Construction-related falls and what to do to avoid them

A significant number of workers’ compensation claims in the construction industry involve a fall from an elevated surface. Construction workers and employers in Pennsylvania should know that fall-related injuries, more than other injuries, can leave victims dealing with severe injuries to multiple parts of the body and thus lead to more time off work.

There are ways to prevent construction-related falls, though. Employers could start by holding a stand-down. Every year, OSHA sponsors a nationwide event called the Stand-Down to Prevent Falls in Construction. During a stand-down, employees get to talk directly to their employer about any hazards they face on the job. Employers, in turn, can have a hazard assessment done and turn up safety issues that had been overlooked.

The importance of training must not be underestimated. Workers should know how to operate and inspect work platforms like mobile scaffolding and scissor lifts. They should be provided with the right protective gear, and the platforms should be equipped with guardrails. If any equipment needs repairing or replacing, workers should be trained on handling these tasks. A rope and pulley system should be installed for lifting materials up.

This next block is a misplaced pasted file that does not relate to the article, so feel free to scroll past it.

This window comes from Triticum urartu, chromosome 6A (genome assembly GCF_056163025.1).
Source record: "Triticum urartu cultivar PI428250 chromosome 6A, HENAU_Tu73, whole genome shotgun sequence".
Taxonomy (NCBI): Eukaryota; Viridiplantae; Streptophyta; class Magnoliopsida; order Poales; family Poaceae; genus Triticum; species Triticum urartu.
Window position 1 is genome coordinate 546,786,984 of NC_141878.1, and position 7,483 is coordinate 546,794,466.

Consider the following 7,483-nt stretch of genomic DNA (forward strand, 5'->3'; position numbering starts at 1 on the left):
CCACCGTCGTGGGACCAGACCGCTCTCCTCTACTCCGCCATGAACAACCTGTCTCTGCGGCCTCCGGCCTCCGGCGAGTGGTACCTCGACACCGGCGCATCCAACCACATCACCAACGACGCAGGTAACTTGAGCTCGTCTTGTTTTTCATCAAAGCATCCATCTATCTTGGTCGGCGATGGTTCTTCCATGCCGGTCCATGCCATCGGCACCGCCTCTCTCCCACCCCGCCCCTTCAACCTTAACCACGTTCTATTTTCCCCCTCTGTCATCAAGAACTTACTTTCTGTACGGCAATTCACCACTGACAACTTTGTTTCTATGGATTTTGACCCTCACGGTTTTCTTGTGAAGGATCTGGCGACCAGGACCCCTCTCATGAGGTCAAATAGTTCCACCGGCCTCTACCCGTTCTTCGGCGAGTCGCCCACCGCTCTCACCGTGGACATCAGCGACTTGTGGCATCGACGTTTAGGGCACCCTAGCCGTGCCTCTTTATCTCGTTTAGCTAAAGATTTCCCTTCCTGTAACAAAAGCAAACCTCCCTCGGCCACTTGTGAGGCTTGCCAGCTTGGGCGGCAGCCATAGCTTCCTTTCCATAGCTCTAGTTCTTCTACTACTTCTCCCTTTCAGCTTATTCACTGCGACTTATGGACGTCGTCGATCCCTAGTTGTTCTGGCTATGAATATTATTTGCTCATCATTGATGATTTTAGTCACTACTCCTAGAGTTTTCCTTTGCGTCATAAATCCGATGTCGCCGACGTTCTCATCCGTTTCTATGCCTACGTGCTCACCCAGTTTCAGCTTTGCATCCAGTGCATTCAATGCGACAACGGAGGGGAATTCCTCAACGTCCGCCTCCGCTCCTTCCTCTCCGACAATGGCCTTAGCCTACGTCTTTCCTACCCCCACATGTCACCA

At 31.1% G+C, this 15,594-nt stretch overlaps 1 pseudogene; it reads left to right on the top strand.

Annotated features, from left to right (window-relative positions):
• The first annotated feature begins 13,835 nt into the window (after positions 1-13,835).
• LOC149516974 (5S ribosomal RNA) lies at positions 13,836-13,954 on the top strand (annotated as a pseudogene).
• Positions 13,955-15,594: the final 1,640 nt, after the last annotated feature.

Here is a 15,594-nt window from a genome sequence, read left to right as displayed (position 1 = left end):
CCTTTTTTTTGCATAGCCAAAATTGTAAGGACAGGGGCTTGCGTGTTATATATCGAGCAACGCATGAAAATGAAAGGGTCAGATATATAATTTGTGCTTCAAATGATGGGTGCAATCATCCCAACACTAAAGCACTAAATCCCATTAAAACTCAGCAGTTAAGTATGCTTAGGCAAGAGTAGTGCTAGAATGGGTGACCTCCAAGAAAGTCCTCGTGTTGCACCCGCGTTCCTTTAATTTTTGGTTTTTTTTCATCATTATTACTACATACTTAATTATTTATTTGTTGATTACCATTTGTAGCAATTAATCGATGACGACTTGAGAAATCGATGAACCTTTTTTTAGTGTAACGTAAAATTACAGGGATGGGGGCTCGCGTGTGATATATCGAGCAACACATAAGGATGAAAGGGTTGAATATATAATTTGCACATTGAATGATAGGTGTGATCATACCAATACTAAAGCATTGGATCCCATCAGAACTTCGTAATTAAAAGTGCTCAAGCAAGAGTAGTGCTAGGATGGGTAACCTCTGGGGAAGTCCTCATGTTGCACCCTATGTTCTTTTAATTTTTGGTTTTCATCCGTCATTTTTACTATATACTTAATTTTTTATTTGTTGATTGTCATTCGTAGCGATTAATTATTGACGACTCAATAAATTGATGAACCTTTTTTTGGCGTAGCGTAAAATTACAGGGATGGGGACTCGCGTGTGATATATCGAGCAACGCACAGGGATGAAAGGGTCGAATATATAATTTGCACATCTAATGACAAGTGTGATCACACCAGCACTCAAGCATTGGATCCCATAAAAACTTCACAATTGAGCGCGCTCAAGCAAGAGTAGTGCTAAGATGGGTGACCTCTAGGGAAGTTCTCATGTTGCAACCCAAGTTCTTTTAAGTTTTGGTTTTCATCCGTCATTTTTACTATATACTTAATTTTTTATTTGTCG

Employers should write a policy or plan specifically for ladders. Eschewing the standard A-frame ladders whenever possible, workers can stay safer by using podium stepladders.

Even with the most safety-minded culture, though, some employees can still be injured through their own fault. Regardless of fault, such workers may file for workers’ compensation and be covered for medical expenses, a portion of lost wages and, if applicable, short- or long-term disability leave. They are likely to face resistance from their employer, though, so it may be wise to hire a lawyer for local representation. The lawyer may assist with the filing and with mounting an appeal should benefits be denied.